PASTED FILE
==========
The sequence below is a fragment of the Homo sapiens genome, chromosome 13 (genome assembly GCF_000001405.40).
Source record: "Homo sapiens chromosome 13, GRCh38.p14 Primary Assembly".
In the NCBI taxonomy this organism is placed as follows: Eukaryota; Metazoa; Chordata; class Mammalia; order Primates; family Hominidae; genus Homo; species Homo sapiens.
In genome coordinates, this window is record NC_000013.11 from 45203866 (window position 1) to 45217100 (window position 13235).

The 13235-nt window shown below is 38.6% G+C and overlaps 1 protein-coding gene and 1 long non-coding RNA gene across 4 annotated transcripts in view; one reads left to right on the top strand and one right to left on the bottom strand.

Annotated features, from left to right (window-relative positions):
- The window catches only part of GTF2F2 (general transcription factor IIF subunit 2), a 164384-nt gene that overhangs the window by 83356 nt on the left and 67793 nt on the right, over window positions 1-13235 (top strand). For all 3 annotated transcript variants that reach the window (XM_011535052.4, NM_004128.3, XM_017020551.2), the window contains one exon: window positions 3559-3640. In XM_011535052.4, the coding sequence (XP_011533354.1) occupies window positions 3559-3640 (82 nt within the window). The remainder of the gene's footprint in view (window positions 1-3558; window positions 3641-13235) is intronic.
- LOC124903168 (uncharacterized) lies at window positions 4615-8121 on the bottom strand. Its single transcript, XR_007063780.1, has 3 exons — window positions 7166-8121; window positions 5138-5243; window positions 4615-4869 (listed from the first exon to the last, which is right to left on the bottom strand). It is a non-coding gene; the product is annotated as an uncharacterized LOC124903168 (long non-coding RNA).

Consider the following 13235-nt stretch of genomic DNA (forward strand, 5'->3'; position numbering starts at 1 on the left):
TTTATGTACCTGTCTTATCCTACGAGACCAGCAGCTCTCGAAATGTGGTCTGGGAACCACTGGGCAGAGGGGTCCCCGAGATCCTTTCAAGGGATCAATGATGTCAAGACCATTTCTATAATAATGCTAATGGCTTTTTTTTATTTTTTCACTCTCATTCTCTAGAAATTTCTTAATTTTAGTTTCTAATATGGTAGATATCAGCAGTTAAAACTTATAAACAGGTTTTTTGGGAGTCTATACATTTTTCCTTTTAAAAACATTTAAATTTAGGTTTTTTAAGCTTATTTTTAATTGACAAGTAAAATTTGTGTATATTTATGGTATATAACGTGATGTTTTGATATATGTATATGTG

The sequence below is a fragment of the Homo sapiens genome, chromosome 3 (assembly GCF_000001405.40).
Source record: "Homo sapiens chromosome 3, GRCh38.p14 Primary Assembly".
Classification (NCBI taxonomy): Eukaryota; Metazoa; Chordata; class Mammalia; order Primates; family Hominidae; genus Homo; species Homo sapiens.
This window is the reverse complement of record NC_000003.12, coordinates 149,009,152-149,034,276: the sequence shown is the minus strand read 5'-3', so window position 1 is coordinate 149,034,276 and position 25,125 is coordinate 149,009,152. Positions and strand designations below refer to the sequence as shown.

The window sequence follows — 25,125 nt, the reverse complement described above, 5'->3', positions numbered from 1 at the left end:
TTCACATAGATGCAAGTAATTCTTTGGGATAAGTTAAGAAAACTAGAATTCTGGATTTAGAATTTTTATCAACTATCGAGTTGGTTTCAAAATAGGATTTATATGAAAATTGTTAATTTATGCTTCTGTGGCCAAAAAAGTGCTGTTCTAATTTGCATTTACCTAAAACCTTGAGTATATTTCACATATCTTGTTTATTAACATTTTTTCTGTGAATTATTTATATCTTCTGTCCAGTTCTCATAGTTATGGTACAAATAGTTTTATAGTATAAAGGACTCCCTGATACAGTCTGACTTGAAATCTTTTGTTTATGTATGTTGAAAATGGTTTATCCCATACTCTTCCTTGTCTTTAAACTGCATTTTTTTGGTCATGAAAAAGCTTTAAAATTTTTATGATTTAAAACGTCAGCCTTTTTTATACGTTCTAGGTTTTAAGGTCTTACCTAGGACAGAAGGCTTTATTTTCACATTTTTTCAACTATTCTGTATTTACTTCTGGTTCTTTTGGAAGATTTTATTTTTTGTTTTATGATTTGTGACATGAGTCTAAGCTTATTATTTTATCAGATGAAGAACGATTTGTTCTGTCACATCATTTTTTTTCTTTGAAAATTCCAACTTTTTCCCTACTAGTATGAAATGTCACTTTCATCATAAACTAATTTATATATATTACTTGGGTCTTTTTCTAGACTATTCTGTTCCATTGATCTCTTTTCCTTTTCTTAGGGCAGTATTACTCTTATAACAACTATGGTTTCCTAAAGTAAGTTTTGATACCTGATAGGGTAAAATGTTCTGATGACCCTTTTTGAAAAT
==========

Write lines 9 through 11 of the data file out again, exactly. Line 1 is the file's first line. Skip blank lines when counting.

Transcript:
Consider the following 13235-nt stretch of genomic DNA (forward strand, 5'->3'; position numbering starts at 1 on the left):
TTTATGTACCTGTCTTATCCTACGAGACCAGCAGCTCTCGAAATGTGGTCTGGGAACCACTGGGCAGAGGGGTCCCCGAGATCCTTTCAAGGGATCAATGATGTCAAGACCATTTCTATAATAATGCTAATGGCTTTTTTTTATTTTTTCACTCTCATTCTCTAGAAATTTCTTAATTTTAGTTTCTAATATGGTAGATATCAGCAGTTAAAACTTATAAACAGGTTTTTTGGGAGTCTATACATTTTTCCTTTTAAAAACATTTAAATTTAGGTTTTTTAAGCTTATTTTTAATTGACAAGTAAAATTTGTGTATATTTATGGTATATAACGTGATGTTTTGATATATGTATATGTG

The sequence below is a fragment of the Homo sapiens genome, chromosome 3 (assembly GCF_000001405.40).